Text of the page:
Samantha wants to talk about something else, but she has to wait until Grandmary talks to her again.
"Does something have your bloomers puffed?" Grandmary asks.
"It certainly does. Edith was a total megabitch and says she can't play with Nellie. Why the shit is that?"
"Edith is a young lady," Grandmary says, as if it's clear as anything.
Edith is going to grow up to be a vacuous girl who spends the 1920s having garden parties while her husband smokes cigars in the lodge and paying people to do the laundry until the stock market crashes and she and her husband have to get along without servants.
What the dickens, Samantha thinks. "But I'm playing with Nellie, duh."
"No you're not, you're helping her, and there is a difference. At least, there is to people stuck in the Victorian mindset."
Fuck this shit, Samantha thinks. There's no damn difference.
Chapter Five: Progress, or Gossiping Old Bitches Get Stitches
Uncle Gard has one appearance in this book, and it's in Chapter Five. He comes to visit on Saturday and doesn't even bring Cornelia. This way, Samantha can spend all her time with him her time asking Gard about progress after tea, and Cornelia can be off pushing for the vote. Over tennis--a perfectly respectable sport for the idle rich--Samantha asks him about progress and recaps the whole contest thing, and how she wants to stomp Edith's smarmy bitchface into the grou--how she really wants to win.
"What's the haps, Sammy?" Gard says, because he's all kinds of progress.
"What's the best invention ever?"
Gardner thinks a bit, what with being all future and progress minded. "First of all, electricity. Very useful at night, much less of a chance of burning the house down to see. I suspect in the future people won't even use gas lamps at all," he adds, seeing into the future and having a vision of people with lights on all the time. "And there's cars. Goddamn how I love cars. You can go anywhere in a car."
"Not without gas," Samantha says, "which is sold in drugstores."
"So take the gas with you, we've also invented the gas can."
"And you can't go in the rain, cars get stuck in the mud."
"C'mon, Sammy, you loved the hell out of the car just one book back."
"I like horses more. You can't feed carrots to a car." Well you don't have to scoop car shit off the road Samantha, so hah.
Samantha spends the next two weeks learning her ass off about progress in America, both from reading books and and irritating everyone with questions about what they think the best invention is. Mrs. Hawkins, being a cook, says that it's the gas stove because unlike a wood stove it doesn't get full of ashes and require coals burning all the time in the summer. Hawkins fucks everything up for future scenes by talking about how factories are the best, what with the making of things and making them cheap and fast and getting them all across the country.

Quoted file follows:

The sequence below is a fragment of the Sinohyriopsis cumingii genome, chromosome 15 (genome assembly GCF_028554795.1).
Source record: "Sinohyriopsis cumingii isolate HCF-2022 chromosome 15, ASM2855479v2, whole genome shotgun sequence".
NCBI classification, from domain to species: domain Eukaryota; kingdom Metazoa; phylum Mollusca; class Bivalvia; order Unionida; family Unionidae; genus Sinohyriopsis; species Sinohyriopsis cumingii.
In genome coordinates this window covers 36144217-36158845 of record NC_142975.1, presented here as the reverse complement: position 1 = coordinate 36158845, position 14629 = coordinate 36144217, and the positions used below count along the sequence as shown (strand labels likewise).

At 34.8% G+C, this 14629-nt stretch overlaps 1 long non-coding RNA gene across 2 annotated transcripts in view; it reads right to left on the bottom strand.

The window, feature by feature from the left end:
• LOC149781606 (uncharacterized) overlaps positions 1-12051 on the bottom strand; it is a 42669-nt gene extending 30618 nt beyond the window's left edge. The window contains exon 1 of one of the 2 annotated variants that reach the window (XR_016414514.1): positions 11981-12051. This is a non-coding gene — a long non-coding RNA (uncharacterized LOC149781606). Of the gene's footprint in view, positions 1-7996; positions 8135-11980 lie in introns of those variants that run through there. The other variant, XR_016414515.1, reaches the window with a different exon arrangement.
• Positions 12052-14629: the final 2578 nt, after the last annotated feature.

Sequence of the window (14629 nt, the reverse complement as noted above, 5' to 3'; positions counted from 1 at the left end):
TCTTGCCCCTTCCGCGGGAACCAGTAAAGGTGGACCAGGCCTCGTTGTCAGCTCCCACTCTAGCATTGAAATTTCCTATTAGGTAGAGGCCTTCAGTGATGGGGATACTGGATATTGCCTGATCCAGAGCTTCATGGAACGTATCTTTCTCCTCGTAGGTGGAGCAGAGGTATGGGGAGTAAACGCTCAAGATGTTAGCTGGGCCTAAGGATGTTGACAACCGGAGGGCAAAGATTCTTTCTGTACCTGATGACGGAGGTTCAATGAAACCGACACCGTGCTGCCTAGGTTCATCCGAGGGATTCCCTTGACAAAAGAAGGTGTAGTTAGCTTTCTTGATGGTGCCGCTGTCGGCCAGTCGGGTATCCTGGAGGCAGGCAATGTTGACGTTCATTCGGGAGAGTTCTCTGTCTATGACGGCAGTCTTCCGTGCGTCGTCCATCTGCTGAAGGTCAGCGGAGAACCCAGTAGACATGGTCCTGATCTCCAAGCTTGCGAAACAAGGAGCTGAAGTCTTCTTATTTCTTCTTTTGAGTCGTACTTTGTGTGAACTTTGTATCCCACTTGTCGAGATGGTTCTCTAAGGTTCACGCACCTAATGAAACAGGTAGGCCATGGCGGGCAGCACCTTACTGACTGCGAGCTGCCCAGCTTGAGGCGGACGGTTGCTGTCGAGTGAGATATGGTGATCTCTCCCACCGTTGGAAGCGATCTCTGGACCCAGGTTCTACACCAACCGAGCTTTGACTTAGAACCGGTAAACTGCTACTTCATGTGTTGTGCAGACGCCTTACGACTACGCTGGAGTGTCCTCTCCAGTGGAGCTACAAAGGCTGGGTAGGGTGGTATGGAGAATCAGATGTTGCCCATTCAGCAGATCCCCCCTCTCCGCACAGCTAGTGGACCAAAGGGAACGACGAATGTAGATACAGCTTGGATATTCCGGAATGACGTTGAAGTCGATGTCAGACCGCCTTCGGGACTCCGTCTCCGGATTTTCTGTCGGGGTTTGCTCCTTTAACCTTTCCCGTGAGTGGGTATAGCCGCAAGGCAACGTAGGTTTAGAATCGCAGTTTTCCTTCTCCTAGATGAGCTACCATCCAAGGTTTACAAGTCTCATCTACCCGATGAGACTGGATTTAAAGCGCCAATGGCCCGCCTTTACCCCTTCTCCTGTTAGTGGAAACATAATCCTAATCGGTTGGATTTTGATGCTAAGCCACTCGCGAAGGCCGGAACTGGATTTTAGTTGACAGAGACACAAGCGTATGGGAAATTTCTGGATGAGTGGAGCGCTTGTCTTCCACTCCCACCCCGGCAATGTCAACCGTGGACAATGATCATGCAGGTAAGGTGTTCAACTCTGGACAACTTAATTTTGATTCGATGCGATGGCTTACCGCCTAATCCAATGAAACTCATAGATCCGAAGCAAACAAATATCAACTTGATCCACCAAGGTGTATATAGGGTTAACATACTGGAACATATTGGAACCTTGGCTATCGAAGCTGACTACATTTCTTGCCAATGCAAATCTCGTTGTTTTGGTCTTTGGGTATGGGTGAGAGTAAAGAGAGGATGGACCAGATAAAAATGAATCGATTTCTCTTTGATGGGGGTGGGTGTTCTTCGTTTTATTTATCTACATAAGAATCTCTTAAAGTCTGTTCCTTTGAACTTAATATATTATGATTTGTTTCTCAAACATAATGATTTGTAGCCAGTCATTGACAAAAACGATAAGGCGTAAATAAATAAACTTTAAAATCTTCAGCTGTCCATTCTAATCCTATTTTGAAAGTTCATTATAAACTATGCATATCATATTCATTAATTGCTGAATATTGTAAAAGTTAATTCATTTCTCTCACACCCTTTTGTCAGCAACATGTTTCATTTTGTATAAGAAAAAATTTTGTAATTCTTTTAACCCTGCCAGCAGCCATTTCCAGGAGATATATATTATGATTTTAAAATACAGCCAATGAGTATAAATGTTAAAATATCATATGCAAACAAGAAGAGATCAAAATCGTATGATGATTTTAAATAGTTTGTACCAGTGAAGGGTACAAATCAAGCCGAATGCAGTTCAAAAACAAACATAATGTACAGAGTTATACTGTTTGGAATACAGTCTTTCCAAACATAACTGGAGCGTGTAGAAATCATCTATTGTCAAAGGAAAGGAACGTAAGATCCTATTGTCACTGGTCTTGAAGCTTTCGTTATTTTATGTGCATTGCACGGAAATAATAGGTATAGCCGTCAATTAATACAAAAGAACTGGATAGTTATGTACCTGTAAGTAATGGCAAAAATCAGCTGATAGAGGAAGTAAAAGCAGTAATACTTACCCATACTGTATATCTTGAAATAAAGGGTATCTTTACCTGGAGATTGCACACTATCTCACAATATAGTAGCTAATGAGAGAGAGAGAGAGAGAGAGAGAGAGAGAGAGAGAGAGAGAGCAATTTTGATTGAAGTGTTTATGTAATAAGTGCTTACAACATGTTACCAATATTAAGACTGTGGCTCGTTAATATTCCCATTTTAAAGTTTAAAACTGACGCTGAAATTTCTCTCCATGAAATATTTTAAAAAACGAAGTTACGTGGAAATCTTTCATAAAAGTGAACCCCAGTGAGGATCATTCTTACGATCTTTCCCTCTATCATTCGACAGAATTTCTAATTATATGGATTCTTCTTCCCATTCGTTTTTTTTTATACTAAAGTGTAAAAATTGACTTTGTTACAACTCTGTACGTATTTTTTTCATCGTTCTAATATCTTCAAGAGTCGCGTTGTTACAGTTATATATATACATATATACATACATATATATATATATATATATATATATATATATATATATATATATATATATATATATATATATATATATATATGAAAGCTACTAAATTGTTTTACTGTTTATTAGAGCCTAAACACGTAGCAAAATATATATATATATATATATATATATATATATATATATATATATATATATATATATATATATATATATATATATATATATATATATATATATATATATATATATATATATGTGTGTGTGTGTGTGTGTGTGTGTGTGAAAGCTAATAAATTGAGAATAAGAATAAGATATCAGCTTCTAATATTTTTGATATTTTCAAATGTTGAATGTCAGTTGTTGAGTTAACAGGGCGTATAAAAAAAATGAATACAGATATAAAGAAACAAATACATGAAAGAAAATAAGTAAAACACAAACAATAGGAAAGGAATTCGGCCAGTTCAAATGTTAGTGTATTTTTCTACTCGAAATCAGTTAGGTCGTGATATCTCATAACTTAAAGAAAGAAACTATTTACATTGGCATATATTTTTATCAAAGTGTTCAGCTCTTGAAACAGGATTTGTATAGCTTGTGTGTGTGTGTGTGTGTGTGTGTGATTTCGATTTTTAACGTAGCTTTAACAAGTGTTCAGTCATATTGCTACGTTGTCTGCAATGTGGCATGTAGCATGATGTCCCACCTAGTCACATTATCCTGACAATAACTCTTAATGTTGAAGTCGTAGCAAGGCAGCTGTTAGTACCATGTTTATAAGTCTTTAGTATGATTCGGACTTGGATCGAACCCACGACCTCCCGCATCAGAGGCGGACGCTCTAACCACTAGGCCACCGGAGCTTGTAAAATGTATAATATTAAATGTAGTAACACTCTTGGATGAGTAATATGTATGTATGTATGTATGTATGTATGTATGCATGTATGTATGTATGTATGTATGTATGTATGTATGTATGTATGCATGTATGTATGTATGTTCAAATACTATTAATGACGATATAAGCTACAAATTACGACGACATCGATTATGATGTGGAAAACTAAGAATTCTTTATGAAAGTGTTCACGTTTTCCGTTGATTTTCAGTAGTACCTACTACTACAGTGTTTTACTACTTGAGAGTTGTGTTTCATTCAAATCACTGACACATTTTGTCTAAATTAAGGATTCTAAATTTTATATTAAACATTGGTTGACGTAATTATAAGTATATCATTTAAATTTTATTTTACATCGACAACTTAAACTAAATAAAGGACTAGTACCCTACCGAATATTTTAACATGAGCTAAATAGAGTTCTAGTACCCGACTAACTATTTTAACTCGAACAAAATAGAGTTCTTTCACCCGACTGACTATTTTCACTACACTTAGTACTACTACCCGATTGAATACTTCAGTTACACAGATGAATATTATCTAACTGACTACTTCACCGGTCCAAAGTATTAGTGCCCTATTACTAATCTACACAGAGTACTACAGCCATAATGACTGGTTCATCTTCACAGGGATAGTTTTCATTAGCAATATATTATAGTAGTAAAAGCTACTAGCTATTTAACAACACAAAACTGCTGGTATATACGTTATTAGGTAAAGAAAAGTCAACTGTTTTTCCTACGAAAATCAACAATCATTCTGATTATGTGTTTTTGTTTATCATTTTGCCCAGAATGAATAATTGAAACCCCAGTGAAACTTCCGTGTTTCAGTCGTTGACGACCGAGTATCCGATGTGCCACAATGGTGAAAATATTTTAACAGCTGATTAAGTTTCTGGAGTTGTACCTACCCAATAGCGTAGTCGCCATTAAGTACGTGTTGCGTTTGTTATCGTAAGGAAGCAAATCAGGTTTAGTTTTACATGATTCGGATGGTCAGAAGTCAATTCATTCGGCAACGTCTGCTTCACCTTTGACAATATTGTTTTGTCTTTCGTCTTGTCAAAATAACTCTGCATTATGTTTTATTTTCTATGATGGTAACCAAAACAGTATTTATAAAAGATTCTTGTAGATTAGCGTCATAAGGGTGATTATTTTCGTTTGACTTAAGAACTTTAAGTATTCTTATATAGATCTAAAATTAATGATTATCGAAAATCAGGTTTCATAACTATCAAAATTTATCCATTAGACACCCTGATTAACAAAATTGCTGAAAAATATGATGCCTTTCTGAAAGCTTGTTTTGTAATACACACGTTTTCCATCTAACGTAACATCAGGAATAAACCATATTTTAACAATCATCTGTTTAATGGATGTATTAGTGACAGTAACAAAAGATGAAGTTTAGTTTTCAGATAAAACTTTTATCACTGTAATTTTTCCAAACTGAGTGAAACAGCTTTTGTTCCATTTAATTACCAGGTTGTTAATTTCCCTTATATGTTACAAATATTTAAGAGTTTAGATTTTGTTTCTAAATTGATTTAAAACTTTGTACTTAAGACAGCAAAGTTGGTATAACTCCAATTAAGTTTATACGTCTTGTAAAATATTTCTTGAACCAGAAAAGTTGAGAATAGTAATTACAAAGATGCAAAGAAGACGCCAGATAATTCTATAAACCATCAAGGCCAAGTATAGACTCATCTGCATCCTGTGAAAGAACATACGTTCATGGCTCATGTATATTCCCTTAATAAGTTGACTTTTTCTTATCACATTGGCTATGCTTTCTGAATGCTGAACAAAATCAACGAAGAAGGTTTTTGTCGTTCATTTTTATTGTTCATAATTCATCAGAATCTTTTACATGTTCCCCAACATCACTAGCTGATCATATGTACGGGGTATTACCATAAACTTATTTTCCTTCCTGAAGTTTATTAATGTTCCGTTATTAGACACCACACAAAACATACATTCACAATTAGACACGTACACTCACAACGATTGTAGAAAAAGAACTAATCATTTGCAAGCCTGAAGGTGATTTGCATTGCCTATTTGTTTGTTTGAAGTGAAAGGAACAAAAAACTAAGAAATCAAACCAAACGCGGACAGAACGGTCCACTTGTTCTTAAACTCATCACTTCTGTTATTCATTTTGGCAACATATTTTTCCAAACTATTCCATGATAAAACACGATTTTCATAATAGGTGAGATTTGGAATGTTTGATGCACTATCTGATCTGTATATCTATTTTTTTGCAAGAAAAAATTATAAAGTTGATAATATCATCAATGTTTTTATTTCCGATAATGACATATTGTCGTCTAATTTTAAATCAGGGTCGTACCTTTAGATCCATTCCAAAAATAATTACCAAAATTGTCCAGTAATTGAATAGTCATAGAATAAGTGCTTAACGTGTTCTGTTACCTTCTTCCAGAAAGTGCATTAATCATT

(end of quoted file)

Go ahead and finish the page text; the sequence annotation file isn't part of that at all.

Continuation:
Ooo, Hawkins, shit will go down and you don't even know.
Meanwhile, Samantha and Nellie are doing lessons in the tower room and trying not to sneak kisses as a reward for learning. Samantha works like hell on her essay without even the benefit of a computer to move paragraphs around easily and has to make do with a copybook like a scrub. Nellie hears Samantha talking aloud and writing and talking more and keeps her mouth shut and does more reading and writing and geography, because she has something to say but she is going to wait for the best damn moment to do it.
Sam and Nellie are heading home one day when of course, more Edith. She's walking with Clarisse Van Sicklen, who is likely a relative of the Van Sicklens because if she was their daughter I think Nellie would have brought her up before now or something. "Oh my god there goes Samantha walking around with that Irish servant girl again," Edith says all loud and bitchlike. "Perhaps she's learning how to be a washerwoman, because fuck the poor."
"Oh nah, I bet Nellie's teaching her how to talk for that contest or something," Clarisse says just as bitchily.
"Maybe we should all take lessons in hanging around the poor," Edith says, and the two walk off laughing because they are going to grow up to be vacuous rich women and are getting the snotty part down now while they're young.
Samantha ignores them best she can, even though she can hear them laughing. "Ugh, those bitches, how I wish girls could fight." Samantha, just whoop her like she owes you money, you'll feel so much better and I bet you can make a pretty necklace of her teeth.
That afternoon at Mount Better School for Learning and Lesbianism, they run out of pencils and Samantha goes to the library to fetch more from Grandmary's desk. On the way back she hears voices in the parlor and doesn't even have to look in the calling card bowl to know who it is--the raspy smarmy one is Mrs. Ryland and the shrill, super bitch one is Mrs. Eddleton. And they've mentioned Nellie. Never one to miss a good chance to get her eavesdrop on, she peeks through a crack in the parlor door and starts to listen. (Both illustrations have a gap in the door big enough to see Sam, so that's not just a peek.)
|Keep talking, so I have more reason to hate your ass.|
"Imaging bringing that whole family here to our neighborhood like some sort of poor," Mrs. Ryland says. "Nellie couldn't even be an automaton for a dollar a week. I can't even think what got into Mrs. Van Sicklen's head."
"I told her about them," Grandmary says, pouring tea and passing it along. "I urged her to give them a good home away from the city, since it was a bad deal for them there. And Mrs. Van Sicklen says they're a good, hardworking family."
The other two look embarrassed before they continue, but they continue. "But they like, wear rags and my Edith says they're practically filthy little Irish urchins."